Every year the Tour de France is filled with excitement in the form of breakaways, chases, sprints, and sometimes, even crashes. Hard as it is to pick just five great Tour de France moments from the hundreds available, I’ve done it.
Here are my top five Tour de France Moments, starting with number five and working to the one that, no matter how many Tours I watch, will likely always be my favorite.
2006 Tour de France, Stage 17. Floyd Landis puts in an amazing performance, making up an incredible amount of the time he lost in a pathetic performance the day before. Unfortunately, Landis’ failed drug test tainted his entire performance, and his Tour win was stripped from him. I include this as one of my top Tour de France moments, however, because it’s one of those scenarios where it’s the best and worst at the same time: at the time the ride took place it was exciting and incredible to watch, making it a top moment for me; the knowledge of the drugs came much later.
1995 Tour de France, Stage 17. Riders honor rider Fabio Casartelli, who died after a crash in stage 15. Casartelli’s teammates on the Motorola team were allowed to come to the front of the peloton, and cross the finish line together. It was a classy show of respect by all the riders after what had to have been terrifying and sad for them all.
2003-2005 Tours de France, winner’s podium. While it was really nice to have an American racing for an American team on the podium, like Lance Armstrong first did in 1999, it wasn’t until he stood on the podium in 2003, for the fifth, record-tying year, that it really became a top Tour de France moment.
When he did it the next year, and the year after that, making history, each of those appearances on the winner’s podium was significant, because you didn’t know if that would be the last one, or if he’d be able to do it again. Watching history being made is always exciting and makes an impression.
2003 Tour de France, Stage 9. Lance Armstrong is riding behind Joseba Beloki, who crashes in front of him. In order not to go down himself, Armstrong steers off the road into a field. Appearing as if he’s just out for a ride in a park, and not possibly taking a time-killing, stage-killing detour, he keeps riding through the field until he gets back on the road, and continues racing. I remember watching this with my mouth open, shaking my head in disbelief, and then laughing in delight after he rejoined the other riders.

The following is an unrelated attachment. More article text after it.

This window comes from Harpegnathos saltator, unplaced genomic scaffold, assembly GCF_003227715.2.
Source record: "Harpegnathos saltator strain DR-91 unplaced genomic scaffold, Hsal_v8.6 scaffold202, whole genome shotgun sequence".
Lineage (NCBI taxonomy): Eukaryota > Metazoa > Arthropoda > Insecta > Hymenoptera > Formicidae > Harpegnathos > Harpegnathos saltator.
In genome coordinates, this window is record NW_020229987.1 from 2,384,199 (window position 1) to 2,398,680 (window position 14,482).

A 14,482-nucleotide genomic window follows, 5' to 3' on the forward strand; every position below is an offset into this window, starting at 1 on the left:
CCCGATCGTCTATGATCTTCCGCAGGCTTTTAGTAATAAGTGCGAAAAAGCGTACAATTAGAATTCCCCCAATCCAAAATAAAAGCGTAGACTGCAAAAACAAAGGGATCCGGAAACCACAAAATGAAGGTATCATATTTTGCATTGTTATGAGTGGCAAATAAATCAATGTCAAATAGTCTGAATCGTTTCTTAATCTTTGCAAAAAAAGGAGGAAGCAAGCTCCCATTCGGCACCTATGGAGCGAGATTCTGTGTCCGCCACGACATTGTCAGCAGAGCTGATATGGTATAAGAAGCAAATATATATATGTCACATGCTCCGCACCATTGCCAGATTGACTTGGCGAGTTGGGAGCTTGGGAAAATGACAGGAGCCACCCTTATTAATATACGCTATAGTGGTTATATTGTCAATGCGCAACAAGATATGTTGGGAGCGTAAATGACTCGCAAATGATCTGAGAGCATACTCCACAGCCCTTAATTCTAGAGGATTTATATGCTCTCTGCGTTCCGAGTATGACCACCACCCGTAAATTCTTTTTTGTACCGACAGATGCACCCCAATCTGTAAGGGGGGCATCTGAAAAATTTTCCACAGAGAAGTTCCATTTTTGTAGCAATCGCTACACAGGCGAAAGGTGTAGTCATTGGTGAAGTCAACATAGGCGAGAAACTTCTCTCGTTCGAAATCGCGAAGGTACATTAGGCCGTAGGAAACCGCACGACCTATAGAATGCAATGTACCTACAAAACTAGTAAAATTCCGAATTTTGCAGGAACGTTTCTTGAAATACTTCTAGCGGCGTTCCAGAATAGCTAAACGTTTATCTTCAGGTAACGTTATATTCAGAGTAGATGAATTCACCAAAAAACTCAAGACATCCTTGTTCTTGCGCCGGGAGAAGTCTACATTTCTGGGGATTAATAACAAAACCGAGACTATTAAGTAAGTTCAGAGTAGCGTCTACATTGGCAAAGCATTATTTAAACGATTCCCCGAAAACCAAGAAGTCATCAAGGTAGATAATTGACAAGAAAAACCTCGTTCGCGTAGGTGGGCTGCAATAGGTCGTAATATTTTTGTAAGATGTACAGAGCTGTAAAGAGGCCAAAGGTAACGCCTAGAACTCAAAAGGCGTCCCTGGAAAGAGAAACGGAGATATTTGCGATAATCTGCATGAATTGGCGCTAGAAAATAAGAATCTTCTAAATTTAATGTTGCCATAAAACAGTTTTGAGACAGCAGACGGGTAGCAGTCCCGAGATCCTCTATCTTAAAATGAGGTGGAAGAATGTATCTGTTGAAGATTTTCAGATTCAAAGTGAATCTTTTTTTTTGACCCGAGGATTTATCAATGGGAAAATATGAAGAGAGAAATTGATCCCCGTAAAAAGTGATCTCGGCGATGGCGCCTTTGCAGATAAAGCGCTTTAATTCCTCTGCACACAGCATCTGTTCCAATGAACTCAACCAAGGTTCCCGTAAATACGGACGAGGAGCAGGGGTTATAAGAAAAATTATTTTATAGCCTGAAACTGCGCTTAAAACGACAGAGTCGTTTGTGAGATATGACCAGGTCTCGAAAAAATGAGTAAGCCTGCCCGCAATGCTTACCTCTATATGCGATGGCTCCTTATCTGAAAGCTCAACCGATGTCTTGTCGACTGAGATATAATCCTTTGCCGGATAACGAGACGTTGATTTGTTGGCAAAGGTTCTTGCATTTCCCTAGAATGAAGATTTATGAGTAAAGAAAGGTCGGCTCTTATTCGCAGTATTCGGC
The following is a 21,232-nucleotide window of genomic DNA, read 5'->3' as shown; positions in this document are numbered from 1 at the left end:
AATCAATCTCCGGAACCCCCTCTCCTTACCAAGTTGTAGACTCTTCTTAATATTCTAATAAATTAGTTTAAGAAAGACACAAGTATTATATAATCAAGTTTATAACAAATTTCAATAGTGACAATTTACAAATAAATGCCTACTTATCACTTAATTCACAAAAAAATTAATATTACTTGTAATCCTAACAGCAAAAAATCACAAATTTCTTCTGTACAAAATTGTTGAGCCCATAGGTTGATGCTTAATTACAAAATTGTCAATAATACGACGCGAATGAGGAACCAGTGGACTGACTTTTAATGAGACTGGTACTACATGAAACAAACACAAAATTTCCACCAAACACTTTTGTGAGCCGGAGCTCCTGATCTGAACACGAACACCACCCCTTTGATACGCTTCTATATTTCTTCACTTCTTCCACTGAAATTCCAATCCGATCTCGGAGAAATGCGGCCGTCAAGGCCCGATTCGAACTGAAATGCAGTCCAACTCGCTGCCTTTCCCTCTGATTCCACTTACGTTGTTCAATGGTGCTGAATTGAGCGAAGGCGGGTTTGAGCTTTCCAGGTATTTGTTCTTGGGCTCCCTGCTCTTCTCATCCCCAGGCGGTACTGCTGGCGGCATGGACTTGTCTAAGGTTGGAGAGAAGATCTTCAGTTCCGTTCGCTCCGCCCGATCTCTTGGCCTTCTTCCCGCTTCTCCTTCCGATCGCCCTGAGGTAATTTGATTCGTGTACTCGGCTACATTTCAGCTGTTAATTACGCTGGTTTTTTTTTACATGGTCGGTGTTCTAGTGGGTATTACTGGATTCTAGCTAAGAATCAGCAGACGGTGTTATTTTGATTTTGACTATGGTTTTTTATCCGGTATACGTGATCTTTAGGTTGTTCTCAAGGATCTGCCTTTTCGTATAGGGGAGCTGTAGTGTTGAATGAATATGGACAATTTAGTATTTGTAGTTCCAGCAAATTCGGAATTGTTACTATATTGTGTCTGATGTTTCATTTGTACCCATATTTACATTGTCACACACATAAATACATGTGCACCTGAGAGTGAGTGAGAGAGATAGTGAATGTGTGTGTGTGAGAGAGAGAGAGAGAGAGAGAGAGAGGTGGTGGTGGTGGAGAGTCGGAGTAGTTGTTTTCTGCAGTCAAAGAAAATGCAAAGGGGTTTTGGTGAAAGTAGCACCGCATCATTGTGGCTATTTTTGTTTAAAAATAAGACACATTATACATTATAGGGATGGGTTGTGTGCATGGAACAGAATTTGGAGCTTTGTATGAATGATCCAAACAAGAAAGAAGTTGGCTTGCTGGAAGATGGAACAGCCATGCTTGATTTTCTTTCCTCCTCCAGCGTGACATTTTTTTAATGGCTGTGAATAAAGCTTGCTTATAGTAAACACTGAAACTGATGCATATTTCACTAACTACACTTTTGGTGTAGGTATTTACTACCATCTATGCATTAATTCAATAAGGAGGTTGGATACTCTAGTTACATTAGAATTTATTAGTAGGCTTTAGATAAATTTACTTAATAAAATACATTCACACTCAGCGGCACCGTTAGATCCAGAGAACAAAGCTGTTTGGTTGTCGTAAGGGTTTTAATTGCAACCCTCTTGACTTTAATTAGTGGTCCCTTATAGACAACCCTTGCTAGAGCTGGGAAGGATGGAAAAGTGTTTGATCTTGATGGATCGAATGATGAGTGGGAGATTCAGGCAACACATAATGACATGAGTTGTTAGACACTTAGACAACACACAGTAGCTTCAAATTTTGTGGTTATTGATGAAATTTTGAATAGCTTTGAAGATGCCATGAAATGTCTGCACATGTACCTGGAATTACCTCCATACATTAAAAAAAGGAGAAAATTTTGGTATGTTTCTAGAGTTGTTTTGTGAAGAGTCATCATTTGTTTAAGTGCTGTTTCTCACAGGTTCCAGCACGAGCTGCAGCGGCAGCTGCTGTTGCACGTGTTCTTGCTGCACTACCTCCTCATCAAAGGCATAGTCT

Here is my top Tour de France moment, the one that tops them all, and will probably always be my favorite Tour memory, no matter how many other Tours I watch:
1989 Tour de France, final time trial. Greg LeMond catches up with and passes the race leader, French rider Laurent Fignon, erasing a deficit of almost a minute, and going ahead by eight seconds, the lead with which he won the Tour. This is probably on every top Tour de France moments list ever compiled, but that’s because it was an amazing performance.
This particular Tour de France moment has even more significance for me, because this is what turned me on to the Tour de France. I had never even heard of the race and only caught this part of it because I was flipping TV channels out of boredom. I tuned in just a little bit before LeMond actually caught up with Fignon; the excitement and enthusiasm of the broadcasters as they announced that LeMond was gaining rapidly on Fignon caught my attention, and I stayed tuned to find out what it was all about. I liked what I saw, and after the race was over I researched the Tour, and made plans to watch it the next year. I’ve been addicted ever since.
As I said earlier, it’s really difficult to select only five great Tour de France moments from years past, and with each race, there are likely to be new favorites. Each of the five moments listed above is a great memory for me, and part of what makes the Tour de France such a great reason to spend a good portion of the month of July in front of the television.
Tour de France